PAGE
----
Welcome to this week’s ‘The Monday Interview’.
As a careers adviser, I see lots of jobs come in and out of fashion - it’s an evolving landscape that changes over time. The heritage sector is certainly an area that I have seen increase in demand from job-seekers over the last decade or so as clients are drawn to the idea of working in historic and beautiful surroundings, in spite of the relatively low pay that the sector is known for.
For the reason of its popularity therefore, I am delighted today to be able to bring you a real-life account of working within this sector. Is it as glamourous and relaxed as it sounds? Or is the reality of being on your feet all day whilst dealing whilst providing customer service to over 1500 visitors less so? I’ll let you read Jennifer’s account of her own career as a visitor reception assistant, and let you decide for yourselves!
Thank so much, Jennifer, for sharing your story with us :)
So, briefly, what is your job?
“I work as a Visitor Reception Assistant for the UK’s biggest heritage charity, The National Trust. I sell tickets for entry and also memberships to the charity. I am also there to answer questions and give people help and directions. The biggest aspects of my job are customer services and sales, so cash handling and paperwork are big parts of that, but I also help out with events and the general day to day running of visitor reception and the car park areas.
Alongside my paid role, I also do a voluntary role. I recruit new volunteers for our property and do as much of the administration for our small recruitment team as possible. That largely consists of paperwork, interviewing potential volunteers and keeping the staff up to date with our progress.”
How did you get into it?
“I have always wanted to work in heritage and set out from early on to get into this career. I have a degree and a Masters’ degree in history, but that isn’t really necessary for my job at the level I am currently at. Because of the nature of the work, good maths and English skills are necessary, as is the ability to talk to people and sell confidently. Good work experience will also help so if you have customer service or retail experience that will be useful. Most of my previous work experience was in customer services and retail which helped me to build up my skills. My colleagues working in the same job have a vast array of experience, from working in a wine merchant to advertising to being in the RAF. Confidence and people skills are most important.
For my volunteering role there were no qualification specifications and I was offered the role simply through my enthusiasm. I have brought my own skills to the role and training and help is provided to adapt what skills you already have.”
Describe a typical day.
“In visitor reception a typical day starts with collecting the cash floats, building keys and paperwork needed throughout the day, such as membership forms. We are given a daily sheet to let us know if we have any events on, what talks and tours taking place, coaches or parties expected and which key members of staff are on site all day.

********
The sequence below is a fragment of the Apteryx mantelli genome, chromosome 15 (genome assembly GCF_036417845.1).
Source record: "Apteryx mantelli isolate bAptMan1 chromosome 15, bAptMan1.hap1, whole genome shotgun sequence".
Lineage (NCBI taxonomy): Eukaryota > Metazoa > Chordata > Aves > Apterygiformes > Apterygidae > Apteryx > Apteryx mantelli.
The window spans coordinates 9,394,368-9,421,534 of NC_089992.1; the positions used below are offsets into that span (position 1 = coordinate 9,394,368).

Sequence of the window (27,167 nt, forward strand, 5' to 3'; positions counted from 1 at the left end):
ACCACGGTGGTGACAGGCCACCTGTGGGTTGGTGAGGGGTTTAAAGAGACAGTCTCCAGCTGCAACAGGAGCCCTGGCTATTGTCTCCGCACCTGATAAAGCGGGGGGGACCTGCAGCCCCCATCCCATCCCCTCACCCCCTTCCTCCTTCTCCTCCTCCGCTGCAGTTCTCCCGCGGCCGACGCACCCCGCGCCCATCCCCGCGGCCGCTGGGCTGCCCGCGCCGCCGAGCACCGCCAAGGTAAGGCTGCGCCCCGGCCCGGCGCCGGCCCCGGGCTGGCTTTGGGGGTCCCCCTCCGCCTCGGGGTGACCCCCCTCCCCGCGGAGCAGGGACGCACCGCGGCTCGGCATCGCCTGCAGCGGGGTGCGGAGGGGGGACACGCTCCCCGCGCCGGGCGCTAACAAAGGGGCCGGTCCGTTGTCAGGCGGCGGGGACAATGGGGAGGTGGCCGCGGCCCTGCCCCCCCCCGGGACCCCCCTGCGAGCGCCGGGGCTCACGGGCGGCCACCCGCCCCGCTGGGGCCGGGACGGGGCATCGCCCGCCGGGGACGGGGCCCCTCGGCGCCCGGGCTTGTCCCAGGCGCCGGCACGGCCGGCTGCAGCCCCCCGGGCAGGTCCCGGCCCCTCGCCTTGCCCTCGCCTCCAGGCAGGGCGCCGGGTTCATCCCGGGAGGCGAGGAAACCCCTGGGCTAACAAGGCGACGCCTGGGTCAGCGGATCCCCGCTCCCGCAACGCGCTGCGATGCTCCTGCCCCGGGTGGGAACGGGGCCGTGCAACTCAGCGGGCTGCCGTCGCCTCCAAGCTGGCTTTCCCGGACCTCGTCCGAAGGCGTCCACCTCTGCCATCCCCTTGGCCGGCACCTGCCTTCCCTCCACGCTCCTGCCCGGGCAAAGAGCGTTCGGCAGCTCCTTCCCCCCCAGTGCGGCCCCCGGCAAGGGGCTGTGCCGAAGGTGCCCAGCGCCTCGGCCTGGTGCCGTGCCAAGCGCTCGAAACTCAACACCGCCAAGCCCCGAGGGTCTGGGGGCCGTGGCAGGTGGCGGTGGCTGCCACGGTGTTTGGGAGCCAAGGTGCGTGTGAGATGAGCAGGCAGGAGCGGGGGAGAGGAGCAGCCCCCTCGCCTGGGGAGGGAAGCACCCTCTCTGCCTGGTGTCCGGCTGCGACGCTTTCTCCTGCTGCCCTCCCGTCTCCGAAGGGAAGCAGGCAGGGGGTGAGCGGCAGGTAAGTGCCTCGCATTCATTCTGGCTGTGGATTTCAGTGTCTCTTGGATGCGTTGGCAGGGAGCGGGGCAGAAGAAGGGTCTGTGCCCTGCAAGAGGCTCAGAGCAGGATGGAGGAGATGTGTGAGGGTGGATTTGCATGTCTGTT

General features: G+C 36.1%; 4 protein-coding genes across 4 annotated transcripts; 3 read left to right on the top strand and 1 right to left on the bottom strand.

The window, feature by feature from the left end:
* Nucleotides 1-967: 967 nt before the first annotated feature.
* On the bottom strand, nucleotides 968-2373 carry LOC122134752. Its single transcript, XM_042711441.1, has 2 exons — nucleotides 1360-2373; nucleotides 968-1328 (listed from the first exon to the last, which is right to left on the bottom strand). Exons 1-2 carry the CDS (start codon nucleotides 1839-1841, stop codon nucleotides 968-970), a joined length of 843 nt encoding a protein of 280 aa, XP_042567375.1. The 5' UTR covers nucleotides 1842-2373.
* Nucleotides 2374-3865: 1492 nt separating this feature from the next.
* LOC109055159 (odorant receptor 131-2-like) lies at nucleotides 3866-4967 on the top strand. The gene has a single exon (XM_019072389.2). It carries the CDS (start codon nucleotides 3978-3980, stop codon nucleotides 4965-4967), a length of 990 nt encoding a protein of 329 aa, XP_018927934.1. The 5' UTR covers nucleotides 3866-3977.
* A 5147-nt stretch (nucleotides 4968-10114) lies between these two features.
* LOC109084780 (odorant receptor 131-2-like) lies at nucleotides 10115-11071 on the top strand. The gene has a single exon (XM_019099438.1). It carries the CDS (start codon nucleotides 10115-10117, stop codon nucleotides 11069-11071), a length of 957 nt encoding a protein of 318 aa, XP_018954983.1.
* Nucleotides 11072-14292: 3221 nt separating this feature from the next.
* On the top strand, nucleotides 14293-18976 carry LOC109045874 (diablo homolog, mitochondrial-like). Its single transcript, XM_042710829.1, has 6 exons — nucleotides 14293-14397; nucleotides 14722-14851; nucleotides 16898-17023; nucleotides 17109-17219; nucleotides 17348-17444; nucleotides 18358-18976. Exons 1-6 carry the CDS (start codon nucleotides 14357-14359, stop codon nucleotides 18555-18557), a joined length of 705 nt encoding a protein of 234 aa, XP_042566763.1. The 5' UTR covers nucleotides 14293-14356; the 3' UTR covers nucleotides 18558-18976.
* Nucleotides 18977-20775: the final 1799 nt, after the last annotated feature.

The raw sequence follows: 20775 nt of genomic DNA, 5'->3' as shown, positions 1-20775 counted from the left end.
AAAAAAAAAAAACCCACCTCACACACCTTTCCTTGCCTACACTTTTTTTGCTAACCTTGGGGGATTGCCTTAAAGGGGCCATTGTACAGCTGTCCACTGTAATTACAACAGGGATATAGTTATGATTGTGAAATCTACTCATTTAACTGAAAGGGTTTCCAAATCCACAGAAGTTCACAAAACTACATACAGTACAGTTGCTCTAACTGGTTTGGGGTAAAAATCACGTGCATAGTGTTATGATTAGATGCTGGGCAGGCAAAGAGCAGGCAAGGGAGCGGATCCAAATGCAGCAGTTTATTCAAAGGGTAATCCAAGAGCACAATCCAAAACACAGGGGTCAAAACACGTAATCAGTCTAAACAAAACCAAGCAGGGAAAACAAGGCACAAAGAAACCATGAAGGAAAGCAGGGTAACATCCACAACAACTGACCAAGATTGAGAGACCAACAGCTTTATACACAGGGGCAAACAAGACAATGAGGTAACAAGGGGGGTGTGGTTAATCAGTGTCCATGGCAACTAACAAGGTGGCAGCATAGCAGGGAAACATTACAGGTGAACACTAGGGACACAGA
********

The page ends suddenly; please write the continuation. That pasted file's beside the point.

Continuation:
We have to count the floats and put out our signs when we arrive at reception, as well as doing a cursory check over of the building and car park for any problems that could stop us opening up. Through the day we keep an eye on the car park and make the decision about whether we need to open the overflow car park. We are responsible for security at the entrance to the estate and need to make sure that all gates and doors are unlocked ready for opening time.
The number of visitors we have on any particular day can vary depending on the day of the week and also the month of the year. The weather can have a huge impact on how many people we see through the doors. Sunday is our busiest day of the week and the house, park and gardens are all open. During the summer we might have 1500 visitors or more in one day. It is our job to sell tickets to these people, check in those visitors who are already members and try to ‘convert’ people from payers to members. If we are selling a membership we have to fill in a membership form, and also present the new member with information about what we do with the money and what they can do with their membership.
We also answer questions, and not just about our own estate. We are also expected to have knowledge of most of our neighbouring estates and also need to have knowledge to hand on various membership topics. On a typical summer Sunday we could expect to sign up 10 new members, answer questions on our neighbouring properties, tell people about everything we have going on at our own property and give directions for the local area.
Throughout the day we are responsible for checking that people do not enter the estate without buying a ticket or presenting a membership card and we try our best to see everybody. We are also responsible for the health and safety procedures in our immediate area.
At the end of the day we are responsible for our own cleaning and tidying, as well as keeping our reception stocked with necessary materials such as maps, guide books and membership packs. Typically one person will clean whilst another person balances the tills and counts the day’s takings. We need to lock the gates at closing time and bring all of our signs in, and then we head back to the main property to post our takings and paperwork for the day. It can be a long day being on your feet and constantly talking but we meet a lot of very lovely people and it is always lively and fun in our reception area.”